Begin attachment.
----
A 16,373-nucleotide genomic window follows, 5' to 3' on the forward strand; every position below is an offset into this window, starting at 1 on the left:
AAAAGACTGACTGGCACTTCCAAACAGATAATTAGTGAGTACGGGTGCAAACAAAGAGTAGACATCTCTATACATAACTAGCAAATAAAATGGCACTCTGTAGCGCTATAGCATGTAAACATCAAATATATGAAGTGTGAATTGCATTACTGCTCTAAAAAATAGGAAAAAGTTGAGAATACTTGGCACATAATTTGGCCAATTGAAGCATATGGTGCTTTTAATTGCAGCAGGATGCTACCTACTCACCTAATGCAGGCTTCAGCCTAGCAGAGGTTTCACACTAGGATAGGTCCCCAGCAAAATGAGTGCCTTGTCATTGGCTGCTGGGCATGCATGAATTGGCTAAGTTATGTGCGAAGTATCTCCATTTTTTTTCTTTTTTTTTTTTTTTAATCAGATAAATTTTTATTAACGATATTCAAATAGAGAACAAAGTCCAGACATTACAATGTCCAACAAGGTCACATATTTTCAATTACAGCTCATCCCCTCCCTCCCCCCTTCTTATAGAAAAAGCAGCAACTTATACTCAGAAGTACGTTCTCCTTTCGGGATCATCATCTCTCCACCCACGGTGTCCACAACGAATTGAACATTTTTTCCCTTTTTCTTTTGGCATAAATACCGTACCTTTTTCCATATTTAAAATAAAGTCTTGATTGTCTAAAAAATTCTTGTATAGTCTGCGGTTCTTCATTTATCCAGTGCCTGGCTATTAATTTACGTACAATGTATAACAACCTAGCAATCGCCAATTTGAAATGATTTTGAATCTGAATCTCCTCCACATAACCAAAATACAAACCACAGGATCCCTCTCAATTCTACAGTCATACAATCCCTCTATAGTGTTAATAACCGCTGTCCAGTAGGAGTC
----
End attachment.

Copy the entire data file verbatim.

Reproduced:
A 16,373-nucleotide genomic window follows, 5' to 3' on the forward strand; every position below is an offset into this window, starting at 1 on the left:
AAAAGACTGACTGGCACTTCCAAACAGATAATTAGTGAGTACGGGTGCAAACAAAGAGTAGACATCTCTATACATAACTAGCAAATAAAATGGCACTCTGTAGCGCTATAGCATGTAAACATCAAATATATGAAGTGTGAATTGCATTACTGCTCTAAAAAATAGGAAAAAGTTGAGAATACTTGGCACATAATTTGGCCAATTGAAGCATATGGTGCTTTTAATTGCAGCAGGATGCTACCTACTCACCTAATGCAGGCTTCAGCCTAGCAGAGGTTTCACACTAGGATAGGTCCCCAGCAAAATGAGTGCCTTGTCATTGGCTGCTGGGCATGCATGAATTGGCTAAGTTATGTGCGAAGTATCTCCATTTTTTTTCTTTTTTTTTTTTTTTAATCAGATAAATTTTTATTAACGATATTCAAATAGAGAACAAAGTCCAGACATTACAATGTCCAACAAGGTCACATATTTTCAATTACAGCTCATCCCCTCCCTCCCCCCTTCTTATAGAAAAAGCAGCAACTTATACTCAGAAGTACGTTCTCCTTTCGGGATCATCATCTCTCCACCCACGGTGTCCACAACGAATTGAACATTTTTTCCCTTTTTCTTTTGGCATAAATACCGTACCTTTTTCCATATTTAAAATAAAGTCTTGATTGTCTAAAAAATTCTTGTATAGTCTGCGGTTCTTCATTTATCCAGTGCCTGGCTATTAATTTACGTACAATGTATAACAACCTAGCAATCGCCAATTTGAAATGATTTTGAATCTGAATCTCCTCCACATAACCAAAATACAAACCACAGGATCCCTCTCAATTCTACAGTCATACAATCCCTCTATAGTGTTAATAACCGCTGTCCAGTAGGAGTC